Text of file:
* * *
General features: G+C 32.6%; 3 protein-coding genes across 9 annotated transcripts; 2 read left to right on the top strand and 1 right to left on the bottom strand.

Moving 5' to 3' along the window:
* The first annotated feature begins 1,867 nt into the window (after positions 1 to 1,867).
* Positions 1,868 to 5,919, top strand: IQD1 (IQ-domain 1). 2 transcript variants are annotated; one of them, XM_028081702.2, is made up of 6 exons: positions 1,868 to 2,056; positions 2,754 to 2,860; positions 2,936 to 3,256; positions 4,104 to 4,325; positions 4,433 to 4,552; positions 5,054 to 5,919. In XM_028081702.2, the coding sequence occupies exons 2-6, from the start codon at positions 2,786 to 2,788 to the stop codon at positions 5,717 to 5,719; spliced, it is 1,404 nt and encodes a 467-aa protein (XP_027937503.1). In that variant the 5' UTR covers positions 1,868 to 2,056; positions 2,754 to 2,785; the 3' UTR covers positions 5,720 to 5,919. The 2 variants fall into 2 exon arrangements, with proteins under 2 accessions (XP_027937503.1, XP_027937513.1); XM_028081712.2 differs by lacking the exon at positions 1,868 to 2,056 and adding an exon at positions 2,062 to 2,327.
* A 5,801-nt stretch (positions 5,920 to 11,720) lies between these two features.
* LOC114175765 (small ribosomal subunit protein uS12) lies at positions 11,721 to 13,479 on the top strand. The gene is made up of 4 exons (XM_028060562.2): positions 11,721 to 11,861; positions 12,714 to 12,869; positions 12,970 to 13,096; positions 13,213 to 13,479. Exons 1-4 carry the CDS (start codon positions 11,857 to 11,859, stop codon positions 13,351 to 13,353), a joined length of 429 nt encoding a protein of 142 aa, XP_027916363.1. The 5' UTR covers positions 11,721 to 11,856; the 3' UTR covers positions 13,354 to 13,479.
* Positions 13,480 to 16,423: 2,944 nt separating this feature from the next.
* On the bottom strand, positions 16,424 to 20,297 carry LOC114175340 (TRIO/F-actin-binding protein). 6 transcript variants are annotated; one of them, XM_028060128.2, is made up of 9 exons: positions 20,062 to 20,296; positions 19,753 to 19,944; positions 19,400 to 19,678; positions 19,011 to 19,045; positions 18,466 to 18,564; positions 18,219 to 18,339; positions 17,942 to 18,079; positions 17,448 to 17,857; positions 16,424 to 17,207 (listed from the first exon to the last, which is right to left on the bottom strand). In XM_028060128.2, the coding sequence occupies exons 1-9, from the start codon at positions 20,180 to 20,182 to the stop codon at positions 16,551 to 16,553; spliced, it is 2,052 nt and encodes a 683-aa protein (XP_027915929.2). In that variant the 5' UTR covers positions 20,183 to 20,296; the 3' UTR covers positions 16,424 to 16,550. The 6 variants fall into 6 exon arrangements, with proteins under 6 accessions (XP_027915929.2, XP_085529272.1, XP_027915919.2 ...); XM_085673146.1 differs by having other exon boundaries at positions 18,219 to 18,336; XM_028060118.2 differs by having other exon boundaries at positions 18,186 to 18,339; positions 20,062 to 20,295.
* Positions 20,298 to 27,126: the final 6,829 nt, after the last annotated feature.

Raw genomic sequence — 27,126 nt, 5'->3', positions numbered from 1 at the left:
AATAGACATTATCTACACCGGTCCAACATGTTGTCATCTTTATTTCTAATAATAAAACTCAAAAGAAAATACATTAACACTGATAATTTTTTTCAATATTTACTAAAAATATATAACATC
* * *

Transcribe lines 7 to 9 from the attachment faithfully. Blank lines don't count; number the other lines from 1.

* Positions 13,480 to 16,423: 2,944 nt separating this feature from the next.
* On the bottom strand, positions 16,424 to 20,297 carry LOC114175340 (TRIO/F-actin-binding protein). 6 transcript variants are annotated; one of them, XM_028060128.2, is made up of 9 exons: positions 20,062 to 20,296; positions 19,753 to 19,944; positions 19,400 to 19,678; positions 19,011 to 19,045; positions 18,466 to 18,564; positions 18,219 to 18,339; positions 17,942 to 18,079; positions 17,448 to 17,857; positions 16,424 to 17,207 (listed from the first exon to the last, which is right to left on the bottom strand). In XM_028060128.2, the coding sequence occupies exons 1-9, from the start codon at positions 20,180 to 20,182 to the stop codon at positions 16,551 to 16,553; spliced, it is 2,052 nt and encodes a 683-aa protein (XP_027915929.2). In that variant the 5' UTR covers positions 20,183 to 20,296; the 3' UTR covers positions 16,424 to 16,550. The 6 variants fall into 6 exon arrangements, with proteins under 6 accessions (XP_027915929.2, XP_085529272.1, XP_027915919.2 ...); XM_085673146.1 differs by having other exon boundaries at positions 18,219 to 18,336; XM_028060118.2 differs by having other exon boundaries at positions 18,186 to 18,339; positions 20,062 to 20,295.
* Positions 20,298 to 27,126: the final 6,829 nt, after the last annotated feature.